In her relentless effort to “correct and serve,” Judge Judy Scheindlin is “on the road” promoting her new program, “Hot Bench.” (I’m not even going there.)
For 10 years, since her retirement from New York City’s small claims court, she’s delighted TV viewers with her no-nonsense approach to legal quagmires.
The daughter of a Brooklyn dentist, she also crusades for proper grammar.
Her sassy corrections have earned her even more notoriety than her legal prowess.
“I signed that promissory note under ‘distress,’ ” insisted a felon.
“You mean duress,” Judy snapped.
“Yeah. That, too.”
“I tole them investigationeers where I fount it,” argued a young woman clutching a cellphone that wasn’t hers. “I tole them.”
“And I’m sure they heered you,” Judy replied.
The liar and young lady did not leave quietly. “This is a tapestry of justice,” the Sprint-snatcher howled. “A tapestry of justice.”
When trouble broke out at a fast-food eatery, an irate assistant manager accused her trainee of theft. “I seen him fill that laundry basket with money.”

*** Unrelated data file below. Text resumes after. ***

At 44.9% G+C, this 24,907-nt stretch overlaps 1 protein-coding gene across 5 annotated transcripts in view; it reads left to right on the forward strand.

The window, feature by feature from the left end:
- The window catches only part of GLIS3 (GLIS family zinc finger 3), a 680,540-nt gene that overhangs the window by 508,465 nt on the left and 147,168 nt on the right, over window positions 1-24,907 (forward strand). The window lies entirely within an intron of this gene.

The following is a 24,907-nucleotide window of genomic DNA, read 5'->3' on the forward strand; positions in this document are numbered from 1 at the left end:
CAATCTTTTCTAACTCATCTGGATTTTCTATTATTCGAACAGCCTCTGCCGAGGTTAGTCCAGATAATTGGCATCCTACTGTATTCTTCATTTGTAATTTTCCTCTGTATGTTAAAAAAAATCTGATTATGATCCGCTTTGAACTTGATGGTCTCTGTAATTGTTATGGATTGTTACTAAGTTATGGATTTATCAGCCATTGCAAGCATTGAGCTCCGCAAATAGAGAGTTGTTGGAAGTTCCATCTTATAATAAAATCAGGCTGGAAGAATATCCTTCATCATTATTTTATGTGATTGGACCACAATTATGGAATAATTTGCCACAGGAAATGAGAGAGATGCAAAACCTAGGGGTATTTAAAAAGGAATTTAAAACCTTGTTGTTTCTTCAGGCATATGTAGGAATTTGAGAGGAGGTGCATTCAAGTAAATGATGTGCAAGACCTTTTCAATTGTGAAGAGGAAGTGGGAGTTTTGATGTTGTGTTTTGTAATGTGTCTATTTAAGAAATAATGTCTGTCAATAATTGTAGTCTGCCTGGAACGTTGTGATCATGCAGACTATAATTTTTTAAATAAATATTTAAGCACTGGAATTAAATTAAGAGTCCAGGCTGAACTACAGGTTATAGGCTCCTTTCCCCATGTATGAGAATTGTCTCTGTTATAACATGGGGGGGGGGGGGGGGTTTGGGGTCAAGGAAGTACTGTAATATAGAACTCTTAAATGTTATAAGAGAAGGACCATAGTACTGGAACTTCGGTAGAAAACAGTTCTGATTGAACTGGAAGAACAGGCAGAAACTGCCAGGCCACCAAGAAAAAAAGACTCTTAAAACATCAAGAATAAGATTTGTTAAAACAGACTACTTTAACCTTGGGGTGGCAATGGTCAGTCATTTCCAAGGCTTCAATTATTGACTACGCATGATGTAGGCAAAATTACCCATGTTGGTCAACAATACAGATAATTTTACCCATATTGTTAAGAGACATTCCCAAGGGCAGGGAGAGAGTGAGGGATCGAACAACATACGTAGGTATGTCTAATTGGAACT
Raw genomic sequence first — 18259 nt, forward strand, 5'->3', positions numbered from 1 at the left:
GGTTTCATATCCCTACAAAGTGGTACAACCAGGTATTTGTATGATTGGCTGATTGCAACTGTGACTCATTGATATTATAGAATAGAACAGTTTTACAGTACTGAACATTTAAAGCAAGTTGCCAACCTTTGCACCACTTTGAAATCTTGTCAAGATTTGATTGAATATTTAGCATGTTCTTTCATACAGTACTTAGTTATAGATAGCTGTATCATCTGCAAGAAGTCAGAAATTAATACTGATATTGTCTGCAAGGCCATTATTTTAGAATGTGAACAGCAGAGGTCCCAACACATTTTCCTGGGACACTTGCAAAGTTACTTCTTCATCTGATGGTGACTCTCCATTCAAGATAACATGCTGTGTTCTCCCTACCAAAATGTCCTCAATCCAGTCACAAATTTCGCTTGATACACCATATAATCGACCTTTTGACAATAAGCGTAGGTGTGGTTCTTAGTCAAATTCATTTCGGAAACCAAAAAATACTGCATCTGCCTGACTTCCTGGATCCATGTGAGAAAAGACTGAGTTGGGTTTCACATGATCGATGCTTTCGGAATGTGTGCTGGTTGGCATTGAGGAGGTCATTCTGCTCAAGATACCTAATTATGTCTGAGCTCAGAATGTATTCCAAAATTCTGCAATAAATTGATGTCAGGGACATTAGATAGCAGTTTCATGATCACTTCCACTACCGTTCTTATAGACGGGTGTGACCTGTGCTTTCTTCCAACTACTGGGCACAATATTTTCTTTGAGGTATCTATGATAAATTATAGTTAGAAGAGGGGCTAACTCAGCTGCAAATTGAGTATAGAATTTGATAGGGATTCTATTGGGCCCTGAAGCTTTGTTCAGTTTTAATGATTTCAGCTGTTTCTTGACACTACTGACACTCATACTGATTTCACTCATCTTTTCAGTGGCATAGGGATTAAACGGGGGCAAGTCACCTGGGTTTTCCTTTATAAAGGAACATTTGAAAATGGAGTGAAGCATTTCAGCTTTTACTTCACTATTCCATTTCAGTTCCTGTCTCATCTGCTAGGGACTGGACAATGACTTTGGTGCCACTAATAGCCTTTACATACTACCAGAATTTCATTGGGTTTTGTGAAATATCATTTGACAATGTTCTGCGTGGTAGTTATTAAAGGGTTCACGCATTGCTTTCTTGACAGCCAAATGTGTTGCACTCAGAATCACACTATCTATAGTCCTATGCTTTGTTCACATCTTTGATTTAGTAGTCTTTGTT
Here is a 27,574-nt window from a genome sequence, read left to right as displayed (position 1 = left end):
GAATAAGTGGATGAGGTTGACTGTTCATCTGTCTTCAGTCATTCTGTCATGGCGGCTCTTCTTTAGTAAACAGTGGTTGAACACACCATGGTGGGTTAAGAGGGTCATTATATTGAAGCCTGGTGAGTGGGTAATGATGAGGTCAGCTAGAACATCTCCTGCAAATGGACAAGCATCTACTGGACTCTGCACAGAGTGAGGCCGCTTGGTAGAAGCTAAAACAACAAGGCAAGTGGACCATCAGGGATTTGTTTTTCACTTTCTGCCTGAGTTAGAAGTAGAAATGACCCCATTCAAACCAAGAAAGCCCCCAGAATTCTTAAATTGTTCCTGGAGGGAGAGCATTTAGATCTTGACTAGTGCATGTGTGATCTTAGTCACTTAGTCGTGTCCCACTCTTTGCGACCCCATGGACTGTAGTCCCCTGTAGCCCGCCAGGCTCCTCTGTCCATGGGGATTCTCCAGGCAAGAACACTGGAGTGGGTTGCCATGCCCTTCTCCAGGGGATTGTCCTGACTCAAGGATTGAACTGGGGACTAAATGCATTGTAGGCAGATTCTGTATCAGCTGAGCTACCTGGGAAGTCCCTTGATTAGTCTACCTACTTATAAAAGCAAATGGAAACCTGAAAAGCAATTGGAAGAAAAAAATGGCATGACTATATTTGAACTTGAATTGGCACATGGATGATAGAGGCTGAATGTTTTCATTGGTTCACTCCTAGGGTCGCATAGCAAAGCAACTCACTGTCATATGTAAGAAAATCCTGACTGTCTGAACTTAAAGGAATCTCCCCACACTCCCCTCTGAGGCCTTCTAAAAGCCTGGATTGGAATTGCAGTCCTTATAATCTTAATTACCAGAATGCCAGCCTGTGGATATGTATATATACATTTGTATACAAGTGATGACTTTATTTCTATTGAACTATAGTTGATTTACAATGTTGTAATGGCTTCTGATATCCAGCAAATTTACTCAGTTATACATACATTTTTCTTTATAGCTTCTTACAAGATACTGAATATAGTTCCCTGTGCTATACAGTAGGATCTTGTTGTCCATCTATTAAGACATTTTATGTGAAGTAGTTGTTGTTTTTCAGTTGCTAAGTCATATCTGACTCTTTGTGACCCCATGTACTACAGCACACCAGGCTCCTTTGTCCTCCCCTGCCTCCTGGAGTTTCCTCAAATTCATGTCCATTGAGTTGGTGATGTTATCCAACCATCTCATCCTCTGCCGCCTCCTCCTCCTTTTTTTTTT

“She crazy,” he exclaimed. “She bipolaroid.”
Faced one day by a particularly inept liar, Judy rose to her full 5-foot, 1-inch frame, stared him in the eyes and snarled, “Don’t pee on my foot and try to tell me it’s raining.”
So, all you grammar scofflaws, misspellers, and “slang-slingers” … get ready. You’ve dangled your last participle and split your last infinitive. There’s a new sheriff in town.
Well, maybe not so new, but she’s locked, reloaded and ready for bear.
Put your listening ears on. The best is ahead.
Michele Mikesic Bender is a Johnstown resident and a member of The Tribune-Democrat’s Readership Advisory Committee.